Of course, lots of people don’t have Apple-branded devices, and Apple has been very staunch about not letting anyone else into the FaceTime party. And despite the fact that an account is free, there are plenty of reasons to stay away from Facebook. If you want to video chat with people who don’t have either option, Microsoft’s Teams tool is the easiest free way to do so.

Teams is a lot like Skype, designed specifically for businesses to talk with remote workers, but it’s free for personal use, too. The Teams app is available on iOS and Android devices, as a dedicated Windows app download, or on any laptop or desktop (including MacOS and Chromebooks) as a web app. You’ll need to sign up at the Teams site (any email address will do), and once you’ve launched the app, you can invite anyone by entering their email address. If they don’t have Microsoft Teams yet, adding their email will automatically send an invite. To start a video call, just press or click the camera icon.

Because it’s designed for large corporations, the maximum number of participants allowed in a Teams call is 20, which should be enough for even the most extended of families. Teams calls can last for up to four hours.

Getting Everyone Together

If you have one or more locations with a large group of people, getting them all on screen at the same time might be tricky. The cameras on phones, tablets, and laptops are generally meant for just one person at a time.

There’s a work-around for this: Use a computer and dedicated webcam with a wide angle lens, like the Logitech C930e or the Lenovo 500. If you place a laptop near a TV and use an HDMI cable, you can put the webcam on top of the TV and use it as a monitor for a fairly easy and inexpensive big-screen gathering, though the sound might not be great.

Of course, dedicated webcams are becoming hard to find during the pandemic. If you have a camera from Canon, Nikon, Sony, Wyze, or many other manufacturers, you can plug it into a computer and use it as a makeshift webcam, too.

Source: https://www.reviewgeek.com/64315/whats-the-easiest-video-chat-service-to-use-with-your-family/
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The Article Was Written/Published By: Michael Crider

Animal Jam was hacked, and data stolen. Here’s what parents need to know

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WildWorks, the gaming company that makes the popular kids game Animal Jam, has confirmed a data breach.

Animal Jam is one of the most popular games for kids, ranking in the top five games in the 9-11 age category in Apple’s App Store in the U.S., according to data provided by App Annie. But while no data breach is ever good news, WildWorks has been more forthcoming about the incident than most companies would be, making it easier for parents to protect both their information and their kids’ data.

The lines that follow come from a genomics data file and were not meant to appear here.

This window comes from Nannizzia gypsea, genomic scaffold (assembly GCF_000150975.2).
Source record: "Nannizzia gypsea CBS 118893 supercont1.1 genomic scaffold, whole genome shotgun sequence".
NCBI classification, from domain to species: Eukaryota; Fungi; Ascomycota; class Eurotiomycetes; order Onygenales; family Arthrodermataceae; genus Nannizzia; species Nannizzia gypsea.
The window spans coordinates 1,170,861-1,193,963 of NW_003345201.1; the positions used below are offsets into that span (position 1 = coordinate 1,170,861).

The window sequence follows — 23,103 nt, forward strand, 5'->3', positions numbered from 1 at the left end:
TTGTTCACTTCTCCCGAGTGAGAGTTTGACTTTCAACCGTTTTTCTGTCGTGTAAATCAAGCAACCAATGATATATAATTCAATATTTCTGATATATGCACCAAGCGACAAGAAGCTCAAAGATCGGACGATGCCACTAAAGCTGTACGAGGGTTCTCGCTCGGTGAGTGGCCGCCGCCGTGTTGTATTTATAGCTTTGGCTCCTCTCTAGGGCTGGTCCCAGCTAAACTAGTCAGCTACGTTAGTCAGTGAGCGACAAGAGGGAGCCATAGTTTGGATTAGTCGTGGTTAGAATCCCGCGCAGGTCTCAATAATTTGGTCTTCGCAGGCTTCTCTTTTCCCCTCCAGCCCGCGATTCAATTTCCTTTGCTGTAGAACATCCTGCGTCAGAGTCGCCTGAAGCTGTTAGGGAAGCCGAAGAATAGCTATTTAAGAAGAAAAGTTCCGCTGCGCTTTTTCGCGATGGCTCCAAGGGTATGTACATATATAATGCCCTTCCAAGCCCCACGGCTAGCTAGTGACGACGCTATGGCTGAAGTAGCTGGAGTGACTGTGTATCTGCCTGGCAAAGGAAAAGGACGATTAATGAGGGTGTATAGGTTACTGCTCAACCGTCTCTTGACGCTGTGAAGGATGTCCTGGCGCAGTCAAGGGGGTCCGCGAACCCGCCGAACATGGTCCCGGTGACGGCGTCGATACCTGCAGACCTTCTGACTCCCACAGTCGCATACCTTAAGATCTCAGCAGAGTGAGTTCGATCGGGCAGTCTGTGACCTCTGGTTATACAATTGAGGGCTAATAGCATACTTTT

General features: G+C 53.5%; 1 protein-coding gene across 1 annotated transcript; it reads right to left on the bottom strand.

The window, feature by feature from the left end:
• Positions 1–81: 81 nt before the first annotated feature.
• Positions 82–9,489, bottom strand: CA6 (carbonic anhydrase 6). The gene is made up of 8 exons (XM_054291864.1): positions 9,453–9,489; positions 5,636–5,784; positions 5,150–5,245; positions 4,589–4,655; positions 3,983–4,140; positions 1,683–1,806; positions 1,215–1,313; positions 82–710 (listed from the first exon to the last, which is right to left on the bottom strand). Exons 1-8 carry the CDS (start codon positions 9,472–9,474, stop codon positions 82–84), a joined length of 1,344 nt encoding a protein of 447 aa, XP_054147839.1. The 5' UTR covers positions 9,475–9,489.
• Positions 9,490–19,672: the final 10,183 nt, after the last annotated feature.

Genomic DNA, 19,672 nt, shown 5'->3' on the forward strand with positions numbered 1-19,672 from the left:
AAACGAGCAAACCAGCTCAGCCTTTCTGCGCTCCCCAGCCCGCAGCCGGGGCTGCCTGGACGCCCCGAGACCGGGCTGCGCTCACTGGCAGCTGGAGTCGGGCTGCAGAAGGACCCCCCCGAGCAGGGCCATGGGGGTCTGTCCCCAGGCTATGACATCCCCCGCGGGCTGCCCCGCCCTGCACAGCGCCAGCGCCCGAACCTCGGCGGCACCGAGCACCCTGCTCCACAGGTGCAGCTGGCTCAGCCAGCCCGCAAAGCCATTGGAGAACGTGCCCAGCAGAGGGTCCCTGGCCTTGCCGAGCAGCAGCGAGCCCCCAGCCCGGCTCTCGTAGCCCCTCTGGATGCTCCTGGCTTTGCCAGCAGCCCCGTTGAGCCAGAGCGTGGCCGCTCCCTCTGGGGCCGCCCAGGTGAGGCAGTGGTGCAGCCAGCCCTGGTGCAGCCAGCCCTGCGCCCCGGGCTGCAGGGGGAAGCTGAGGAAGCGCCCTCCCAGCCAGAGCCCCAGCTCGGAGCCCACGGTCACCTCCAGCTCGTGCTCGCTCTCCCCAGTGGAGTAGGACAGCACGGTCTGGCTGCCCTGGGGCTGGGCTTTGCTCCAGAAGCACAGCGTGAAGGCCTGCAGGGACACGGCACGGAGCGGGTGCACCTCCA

Here’s what we know.

WildWorks said in a detailed statement that a hacker stole 46 million Animal Jam records in early October but that it only learned of the breach in November.

The company said someone broke into one of its systems that the company uses for employees to communicate with each other, and accessed a secret key that allowed the hacker to break into the company’s user database. The bad news is that the stolen data is known to be circulating on at least one cybercrime forum, WildWorks said, meaning that malicious hackers may use (or be using) the stolen information.

The stolen data dates back to over the past 10 years, the company said, so former users may still be affected.

Much of the stolen data wasn’t highly sensitive, but the company warned that 32 million of those stolen records had the player’s username, 23.9 million records had the player’s gender, 14.8 million records contained the player’s birth year, and 5.7 million records had the player’s full date of birth.

But, the company did say that the hacker also took 7 million parent email addresses used to manage their kids’ accounts. It also said that 12,653 parent accounts had a parent’s full name and billing address, and 16,131 parent accounts had a parent’s name but no billing address.

Besides the billing address, the company said no other billing data — such as financial information — was stolen.

WildWorks also said that the hacker also stole player’s passwords, prompting the company to reset every player’s password. (If you can’t log in, that’s probably why. Check your email for a link to reset your password.) WildWorks didn’t say how it scrambled passwords, which leaves open the possibility that they could be unscrambled and potentially used to break into other accounts that have the same password as used on Animal Jam. That’s why it’s so important to use unique passwords for each site or service you use, and use a password manager to store your passwords safely.

The company said it was sharing information about the breach with the FBI and other law enforcement agencies.